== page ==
• How Turkey’s support for Ukraine is a double-edged sword

According to reports, a notable topic on the leaders’ agenda was Turkey’s aspiration to join BRICS, an economic alliance comprising Russia, China, and several nations from Asia, Africa, and South America. This potential membership represents a significant shift in Turkey’s international alignments.

Atilla Yesilada, a Turkey analyst at GlobalSource Partners, explains, “A core principle of BRICS is reducing the dollar’s role in mutual trade, which aligns with Turkey’s interests.” He argues that BRICS membership complements Turkey’s broader foreign policy objectives, stating, “The concept of a new platform fostering trade among geographically distant countries naturally appeals to Turkey and fits its foreign policy stance.”

Yesilada suggests that Turkey’s BRICS bid serves an additional purpose: “It signals to Putin that Turkey intends to maintain and strengthen its growing commercial ties with Russia.” This comes despite Putin’s recent cautions to Turkey regarding its efforts to improve relations with its traditional Western allies.

The Russian leader strongly supports Turkey’s BRICS membership bid. Ceren Ergenc, a China specialist at the Centre for European Policy Studies, posits that Moscow views Turkey’s potential BRICS membership as a strategic move to balance Beijing’s increasing influence within the group.

Turikey and BRICS

Putin strongly supports Turkey’s BRICS membership bid. Ceren Ergenc, a China specialist at the Centre for European Policy Studies, suggests this support is part of Moscow’s strategy to counterbalance Beijing‘s growing influence within BRICS.

Ergenc explains, “BRICS has become China’s domain, with recent membership invitations primarily extended to countries China seeks closer ties with, effectively sidelining Russia and India as the group’s other major powers.”

Turkey’s pursuit of BRICS membership coincides with its stalled EU accession process, hampered by Turkey’s non-compliance with the EU’s Copenhagen Criteria on human rights. This impasse is reportedly affecting Turkey’s trade relations with the EU. Atilla Yesilada, a Turkey analyst, notes, “Erdogan’s frustration with the EU’s lack of progress on Turkey’s accession and customs union update contributed to the BRICS bid.”

However, Yesilada argues that Turkey’s interest in BRICS transcends Erdogan’s presidency, reflecting a broader foreign policy strategy. He states, “This aligns with Turkey’s overarching policy goal, widely supported by the country’s policy establishment, of maintaining independence from any single political bloc, be it Western or Eastern.”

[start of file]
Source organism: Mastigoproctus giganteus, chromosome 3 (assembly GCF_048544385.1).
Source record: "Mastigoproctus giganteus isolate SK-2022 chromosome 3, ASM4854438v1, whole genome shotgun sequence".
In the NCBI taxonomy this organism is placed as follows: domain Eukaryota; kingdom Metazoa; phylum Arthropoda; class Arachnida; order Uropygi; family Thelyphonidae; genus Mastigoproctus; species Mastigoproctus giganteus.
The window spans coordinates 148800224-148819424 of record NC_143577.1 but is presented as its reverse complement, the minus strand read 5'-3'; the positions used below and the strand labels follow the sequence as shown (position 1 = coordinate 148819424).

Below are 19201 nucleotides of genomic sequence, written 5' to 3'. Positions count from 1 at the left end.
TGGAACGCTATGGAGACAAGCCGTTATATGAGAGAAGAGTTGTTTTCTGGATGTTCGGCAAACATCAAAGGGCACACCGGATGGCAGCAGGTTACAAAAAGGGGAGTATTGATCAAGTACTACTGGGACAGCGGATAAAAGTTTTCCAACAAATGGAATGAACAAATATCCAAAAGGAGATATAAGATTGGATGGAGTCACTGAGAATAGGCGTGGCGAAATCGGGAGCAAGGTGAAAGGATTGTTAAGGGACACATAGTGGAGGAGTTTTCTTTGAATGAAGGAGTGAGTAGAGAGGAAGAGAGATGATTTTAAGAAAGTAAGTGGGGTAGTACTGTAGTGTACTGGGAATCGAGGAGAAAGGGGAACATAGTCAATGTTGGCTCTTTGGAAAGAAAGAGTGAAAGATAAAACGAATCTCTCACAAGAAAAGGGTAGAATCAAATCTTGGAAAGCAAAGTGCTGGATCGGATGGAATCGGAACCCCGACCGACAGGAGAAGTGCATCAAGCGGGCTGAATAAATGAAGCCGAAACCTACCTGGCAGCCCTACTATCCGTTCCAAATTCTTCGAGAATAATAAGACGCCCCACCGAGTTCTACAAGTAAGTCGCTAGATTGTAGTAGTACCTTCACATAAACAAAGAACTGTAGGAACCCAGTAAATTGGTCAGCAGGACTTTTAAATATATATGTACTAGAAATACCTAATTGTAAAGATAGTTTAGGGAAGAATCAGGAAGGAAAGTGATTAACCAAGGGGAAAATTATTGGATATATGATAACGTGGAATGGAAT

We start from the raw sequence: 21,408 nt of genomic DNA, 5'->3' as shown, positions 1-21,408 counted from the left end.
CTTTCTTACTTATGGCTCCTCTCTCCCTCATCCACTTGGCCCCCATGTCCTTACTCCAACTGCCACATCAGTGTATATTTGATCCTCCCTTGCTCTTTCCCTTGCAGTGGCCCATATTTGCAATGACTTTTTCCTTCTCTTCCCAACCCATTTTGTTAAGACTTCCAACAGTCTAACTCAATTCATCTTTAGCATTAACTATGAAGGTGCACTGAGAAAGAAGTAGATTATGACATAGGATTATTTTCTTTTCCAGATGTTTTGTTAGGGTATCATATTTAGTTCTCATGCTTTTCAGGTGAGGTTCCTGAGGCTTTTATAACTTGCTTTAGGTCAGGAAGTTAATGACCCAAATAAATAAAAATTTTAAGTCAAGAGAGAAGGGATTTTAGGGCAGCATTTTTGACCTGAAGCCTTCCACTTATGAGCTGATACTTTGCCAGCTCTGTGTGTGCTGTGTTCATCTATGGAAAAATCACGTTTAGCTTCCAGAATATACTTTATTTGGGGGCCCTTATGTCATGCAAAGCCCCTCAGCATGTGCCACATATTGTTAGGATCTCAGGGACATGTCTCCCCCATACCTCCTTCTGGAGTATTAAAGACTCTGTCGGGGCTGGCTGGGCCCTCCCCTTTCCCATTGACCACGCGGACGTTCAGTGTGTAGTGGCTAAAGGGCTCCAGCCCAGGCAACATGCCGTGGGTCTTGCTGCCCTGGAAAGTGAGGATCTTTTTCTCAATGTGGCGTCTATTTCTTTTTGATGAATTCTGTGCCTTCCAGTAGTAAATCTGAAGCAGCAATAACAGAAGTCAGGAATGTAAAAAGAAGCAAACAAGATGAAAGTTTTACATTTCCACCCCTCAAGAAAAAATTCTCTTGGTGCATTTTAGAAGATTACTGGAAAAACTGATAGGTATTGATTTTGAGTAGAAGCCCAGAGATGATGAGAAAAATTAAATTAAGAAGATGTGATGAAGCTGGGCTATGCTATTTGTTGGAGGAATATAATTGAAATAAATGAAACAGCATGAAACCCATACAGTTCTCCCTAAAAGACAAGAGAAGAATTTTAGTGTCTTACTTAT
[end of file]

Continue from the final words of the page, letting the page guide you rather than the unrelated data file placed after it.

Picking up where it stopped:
As Erdogan prepares to attend the NATO summit in Washington, where he’s expected to reaffirm Turkey’s Western security commitments, analysts view the BRICS bid as a clear indication that Ankara is diversifying its international partnerships beyond its traditional Western allies.

The Sound Kitchen

China’s 1989 sea change

Issued on:

This week on The Sound Kitchen you’ll hear the answer to the question about Tiananmen Square. There’s “The Listener’s Corner”, Ollia Horton’s “Happy Moment”, and lots of good music. All that and the new quiz and bonus questions too, so click on the “Play” button above and enjoy! 

Hello everyone! Welcome to The Sound Kitchen weekly podcast, published every Saturday – here on our website, or wherever you get your podcasts. You’ll hear the winner’s names announced and the week’s quiz question, along with all the other ingredients you’ve grown accustomed to: your letters and essays, “On This Day”, quirky facts and news, interviews, and great music … so be sure and listen every week.

Erwan and I are busy cooking up special shows with your music requests, so get them in! Send your music requests to thesoundkitchen@rfi.fr – tell us why you like the piece of music, too – it makes it more interesting for us all!

The ePOP video competition is open!

The ePOP video competition is sponsored by the RFI department “Planète Radio”, whose mission is to give a voice to the voiceless. ePOP focuses on the environment, and how climate change has affected “ordinary” people. You are to create a three-minute video about climate change, the environment, pollution – told by the people it affects.

You do not need expensive video equipment to enter the competition. Your phone is fine. And you do not need to be a member of the RFI Clubs to enter – everyone is welcome. And by the way – the prizes are incredibly generous!

Go to the ePOP page to read about past competitions, watch past videos, and read the regulations for your entry.  You can also write to us at thesoundkitchen@rfi.fr, and we’ll forward your mail to Planète Radio.

The competition closes on 12 September, but you know how “time flies”, so get to work now! We expect to be bombarded with entries from the English speakers!

Facebook: Be sure to send your photos for the RFI English Listeners Forum banner to thesoundkitchen@rfi.fr

More tech news: Did you know we have a YouTube channel? Just go to YouTube and write RFI English in the search bar, and there we are! Be sure to subscribe to see all our videos.

Would you like to learn French? RFI is here to help you!

Our website “Le Français facile avec RFI”  has news broadcasts in slow, simple French, as well as bi-lingual radio dramas (with real actors!) and exercises to practice what you have heard.

Go to our website and get started! At the top of the page, click on “Test level”. According to your score, you’ll be counselled to the best-suited activities for your level.